DAYS & HOURS: Tours by appointment for groups
ADDRESS: 1017 John R Lynch Street, Jackson, MS MAP
Smith Robertson Museum & Cultural Center
DESCRIPTION: In the heart of historic Black community, Smith Robertson is a comprehensive depository of artifacts portraying the Black Mississippian experience in the fields of history, art, music, and literature, the museum was formerly Smith Robertson Elementary School, the first pubic school for African American children in Jackson. Field to Factory exhibitions features photographs and artifacts depicting the northern migration of Blacks and serves as a nice beginning point for the Northern Migration Statue in Chicago. Those Who Stayed exhibition depicts the lifestyles of Blacks who remained in Mississippi; separately managed gift shop inside. Reservations for large groups are encouraged.
DAYS & HOURS: Mon-Fri 9a-5p, Sat 9a-Noon, Sun 2p-5p
ADDRESS: 528 Bloom Street, Jackson, MS MAP
Medgar Evers Statue at Medgar Evers Library
DESCRIPTION: A life-sized bronze statue of Evers was erected in the front of this city library in Evers former neighborhood by local citizens. On the front line of the civil rights movement, in 1954 Evers was the first Field Secretary for the NAACP in Jackson and the first paid NAACP staff in the state. Evers and state NAACP president, Aaron Henry, built the Civil Rights Movement from the ground up in Mississippi. Today, Medgar Evers is remembered as an important symbol for all freedom-loving people around the world.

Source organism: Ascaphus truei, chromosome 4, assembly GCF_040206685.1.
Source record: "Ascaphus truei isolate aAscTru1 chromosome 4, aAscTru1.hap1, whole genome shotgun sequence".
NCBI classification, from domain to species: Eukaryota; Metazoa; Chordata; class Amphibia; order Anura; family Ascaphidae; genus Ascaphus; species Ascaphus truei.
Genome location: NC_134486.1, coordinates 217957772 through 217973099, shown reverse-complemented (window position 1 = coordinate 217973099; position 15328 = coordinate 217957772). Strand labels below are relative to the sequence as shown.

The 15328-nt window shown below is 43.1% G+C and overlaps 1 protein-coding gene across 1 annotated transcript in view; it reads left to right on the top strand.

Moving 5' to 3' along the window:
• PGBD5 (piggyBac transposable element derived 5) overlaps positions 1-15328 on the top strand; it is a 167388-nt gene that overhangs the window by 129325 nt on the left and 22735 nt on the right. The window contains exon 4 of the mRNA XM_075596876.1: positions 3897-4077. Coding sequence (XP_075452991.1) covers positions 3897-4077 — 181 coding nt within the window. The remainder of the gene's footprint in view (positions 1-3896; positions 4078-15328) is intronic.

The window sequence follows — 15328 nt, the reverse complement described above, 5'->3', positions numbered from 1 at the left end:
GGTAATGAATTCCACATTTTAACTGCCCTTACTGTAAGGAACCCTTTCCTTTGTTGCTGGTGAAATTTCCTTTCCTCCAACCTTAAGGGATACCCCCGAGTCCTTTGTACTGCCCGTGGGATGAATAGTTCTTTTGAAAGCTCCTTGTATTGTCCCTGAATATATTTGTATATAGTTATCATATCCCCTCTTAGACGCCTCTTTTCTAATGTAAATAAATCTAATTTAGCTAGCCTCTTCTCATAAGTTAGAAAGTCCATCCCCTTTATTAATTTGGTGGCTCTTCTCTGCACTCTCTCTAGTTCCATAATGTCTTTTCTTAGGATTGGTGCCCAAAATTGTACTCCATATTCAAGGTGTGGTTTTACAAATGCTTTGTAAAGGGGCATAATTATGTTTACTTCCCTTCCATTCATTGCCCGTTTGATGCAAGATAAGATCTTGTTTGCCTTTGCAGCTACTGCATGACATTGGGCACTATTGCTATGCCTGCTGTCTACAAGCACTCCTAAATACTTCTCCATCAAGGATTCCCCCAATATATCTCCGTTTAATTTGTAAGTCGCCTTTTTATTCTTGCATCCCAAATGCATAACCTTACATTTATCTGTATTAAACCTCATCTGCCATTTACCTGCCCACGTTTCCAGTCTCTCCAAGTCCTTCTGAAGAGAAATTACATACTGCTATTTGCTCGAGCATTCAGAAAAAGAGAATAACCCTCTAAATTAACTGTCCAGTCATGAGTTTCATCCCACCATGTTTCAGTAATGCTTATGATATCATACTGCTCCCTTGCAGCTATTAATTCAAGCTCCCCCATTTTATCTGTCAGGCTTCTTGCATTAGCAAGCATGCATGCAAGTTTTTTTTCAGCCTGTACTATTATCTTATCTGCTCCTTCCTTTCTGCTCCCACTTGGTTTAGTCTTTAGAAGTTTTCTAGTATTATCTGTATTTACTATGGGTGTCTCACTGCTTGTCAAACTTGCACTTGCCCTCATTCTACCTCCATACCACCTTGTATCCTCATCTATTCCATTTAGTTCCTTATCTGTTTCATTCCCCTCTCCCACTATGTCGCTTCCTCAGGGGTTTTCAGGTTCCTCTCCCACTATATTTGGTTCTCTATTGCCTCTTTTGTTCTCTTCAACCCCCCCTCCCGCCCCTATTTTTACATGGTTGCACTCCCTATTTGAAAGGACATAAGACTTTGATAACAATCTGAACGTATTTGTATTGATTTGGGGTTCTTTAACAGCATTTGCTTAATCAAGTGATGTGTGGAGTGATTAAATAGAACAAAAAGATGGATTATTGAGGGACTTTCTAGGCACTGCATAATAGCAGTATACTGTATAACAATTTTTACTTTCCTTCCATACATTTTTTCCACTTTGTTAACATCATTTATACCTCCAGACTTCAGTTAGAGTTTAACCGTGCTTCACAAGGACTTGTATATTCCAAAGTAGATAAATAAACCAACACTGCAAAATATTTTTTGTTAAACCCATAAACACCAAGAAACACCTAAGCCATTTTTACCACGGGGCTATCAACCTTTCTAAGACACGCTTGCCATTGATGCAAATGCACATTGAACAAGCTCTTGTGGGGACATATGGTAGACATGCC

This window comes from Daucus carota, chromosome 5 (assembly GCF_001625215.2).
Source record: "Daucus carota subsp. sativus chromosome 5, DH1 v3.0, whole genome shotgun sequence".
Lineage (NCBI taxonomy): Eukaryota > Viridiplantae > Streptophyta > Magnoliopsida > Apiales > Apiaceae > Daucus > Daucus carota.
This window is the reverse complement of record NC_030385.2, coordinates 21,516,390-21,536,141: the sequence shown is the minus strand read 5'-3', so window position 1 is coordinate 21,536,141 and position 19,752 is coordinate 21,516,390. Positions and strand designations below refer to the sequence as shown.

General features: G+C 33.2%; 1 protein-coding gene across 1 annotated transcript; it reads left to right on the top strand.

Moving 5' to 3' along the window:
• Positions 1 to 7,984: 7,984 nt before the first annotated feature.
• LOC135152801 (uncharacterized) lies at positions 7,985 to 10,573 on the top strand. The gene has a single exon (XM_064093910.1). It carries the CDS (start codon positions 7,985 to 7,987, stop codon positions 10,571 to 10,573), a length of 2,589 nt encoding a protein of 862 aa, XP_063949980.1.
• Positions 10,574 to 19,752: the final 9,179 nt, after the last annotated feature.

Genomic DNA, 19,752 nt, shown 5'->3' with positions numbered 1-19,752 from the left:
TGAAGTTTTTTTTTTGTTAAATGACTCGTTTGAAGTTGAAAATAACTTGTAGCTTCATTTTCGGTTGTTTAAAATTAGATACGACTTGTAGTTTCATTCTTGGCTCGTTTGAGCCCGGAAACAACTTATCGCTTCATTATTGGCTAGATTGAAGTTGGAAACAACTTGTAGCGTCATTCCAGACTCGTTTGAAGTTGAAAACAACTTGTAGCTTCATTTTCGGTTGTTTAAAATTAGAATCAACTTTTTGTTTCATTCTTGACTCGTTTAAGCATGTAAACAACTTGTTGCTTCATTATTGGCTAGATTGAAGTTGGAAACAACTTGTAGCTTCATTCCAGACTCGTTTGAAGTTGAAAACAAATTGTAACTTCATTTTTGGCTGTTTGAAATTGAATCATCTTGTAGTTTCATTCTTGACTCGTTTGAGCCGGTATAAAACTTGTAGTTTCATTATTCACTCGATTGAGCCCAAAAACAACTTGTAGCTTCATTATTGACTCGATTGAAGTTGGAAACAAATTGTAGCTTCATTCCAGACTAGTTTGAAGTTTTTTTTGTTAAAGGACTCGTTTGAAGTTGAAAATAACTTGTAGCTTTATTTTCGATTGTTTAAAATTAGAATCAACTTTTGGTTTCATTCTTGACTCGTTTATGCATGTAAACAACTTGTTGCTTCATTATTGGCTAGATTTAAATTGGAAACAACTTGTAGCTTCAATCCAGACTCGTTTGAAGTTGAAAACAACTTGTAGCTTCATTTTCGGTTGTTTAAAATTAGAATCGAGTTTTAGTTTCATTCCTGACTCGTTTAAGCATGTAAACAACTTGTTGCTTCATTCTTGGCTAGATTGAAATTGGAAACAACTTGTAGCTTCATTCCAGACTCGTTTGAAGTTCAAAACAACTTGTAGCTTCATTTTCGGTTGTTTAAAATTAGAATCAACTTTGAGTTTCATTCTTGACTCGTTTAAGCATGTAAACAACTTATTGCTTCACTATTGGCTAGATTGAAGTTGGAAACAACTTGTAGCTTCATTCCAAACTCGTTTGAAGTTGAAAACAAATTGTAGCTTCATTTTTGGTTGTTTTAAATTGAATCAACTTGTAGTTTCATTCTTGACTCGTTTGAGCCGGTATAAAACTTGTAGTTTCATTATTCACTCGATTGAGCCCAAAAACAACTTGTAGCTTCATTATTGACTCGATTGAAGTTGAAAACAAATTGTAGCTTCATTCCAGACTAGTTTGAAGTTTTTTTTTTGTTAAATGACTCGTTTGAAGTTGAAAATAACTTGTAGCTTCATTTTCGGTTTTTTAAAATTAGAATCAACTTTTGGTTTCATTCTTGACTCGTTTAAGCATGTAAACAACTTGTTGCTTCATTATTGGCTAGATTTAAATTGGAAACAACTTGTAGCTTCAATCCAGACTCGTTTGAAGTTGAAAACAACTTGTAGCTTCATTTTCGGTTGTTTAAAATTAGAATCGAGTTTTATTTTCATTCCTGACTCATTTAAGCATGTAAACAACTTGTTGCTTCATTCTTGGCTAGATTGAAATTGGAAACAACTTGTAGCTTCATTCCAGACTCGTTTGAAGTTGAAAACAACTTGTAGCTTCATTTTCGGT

ADDRESS: 4215 Medgar Evers Blvd, Jackson, MS MAP
International Museum of Muslim Cultures
DESCRIPTION: Insightfully examines how in 711 AD, a Muslim Berber army crossed from Morocco over the Straits of Gibraltar to defeat Spain and how Europe’s Renaissance can be traced back to Islamic Moorish Spain. You will also better understand the Moors’ culture of tolerance and intellectual advancement. Wheelchair Accessible.
ADMISSION: Adult $7, Seniors, Children and Disabled $4, Children $3
DAYS & HOURS: daily 9a-8p
ADDRESS: 117 East Pascagoula Street, Jackson, MS MAP
DESCRIPTION: Founded in 1869 by the American Missionary Association to provide teacher education and industrial training for African Americans on a former plantation. Nine historic buildings on the campus date from the mid-19th through the early 20th centuries. The library features over 1,000 paintings, sculptures and carvings in one of the most extensive Afrocentric art collections in the South.
ADDRESS: 500 West County Line Road, Jackson, MS MAP
DESCRIPTION: Though small relative to the big NYC and LA record labels, Malaco has quietly become one of the most important Blues, R&B and Gospel record companies. It’s the recording home to Bobby Blue Bland, Johnnie Taylor and Jackson Southernaires to name just a few. Visit their website for greatest hit samples.
ADDRESS: 3023 West Northside Drive, Jackson, MS MAP